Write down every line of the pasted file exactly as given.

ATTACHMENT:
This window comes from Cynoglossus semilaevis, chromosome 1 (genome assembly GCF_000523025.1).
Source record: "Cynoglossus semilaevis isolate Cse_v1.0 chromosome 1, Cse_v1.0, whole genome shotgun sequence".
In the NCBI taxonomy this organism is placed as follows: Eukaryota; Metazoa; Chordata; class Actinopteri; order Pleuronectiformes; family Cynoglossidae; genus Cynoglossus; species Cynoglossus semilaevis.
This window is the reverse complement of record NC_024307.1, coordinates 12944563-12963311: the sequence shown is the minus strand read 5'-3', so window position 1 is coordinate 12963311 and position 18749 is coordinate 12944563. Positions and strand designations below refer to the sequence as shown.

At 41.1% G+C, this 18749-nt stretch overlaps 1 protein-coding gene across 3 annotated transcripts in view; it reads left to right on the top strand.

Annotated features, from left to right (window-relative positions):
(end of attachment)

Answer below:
This window comes from Cynoglossus semilaevis, chromosome 1 (genome assembly GCF_000523025.1).
Source record: "Cynoglossus semilaevis isolate Cse_v1.0 chromosome 1, Cse_v1.0, whole genome shotgun sequence".
In the NCBI taxonomy this organism is placed as follows: Eukaryota; Metazoa; Chordata; class Actinopteri; order Pleuronectiformes; family Cynoglossidae; genus Cynoglossus; species Cynoglossus semilaevis.
This window is the reverse complement of record NC_024307.1, coordinates 12944563-12963311: the sequence shown is the minus strand read 5'-3', so window position 1 is coordinate 12963311 and position 18749 is coordinate 12944563. Positions and strand designations below refer to the sequence as shown.

At 41.1% G+C, this 18749-nt stretch overlaps 1 protein-coding gene across 3 annotated transcripts in view; it reads left to right on the top strand.

Annotated features, from left to right (window-relative positions):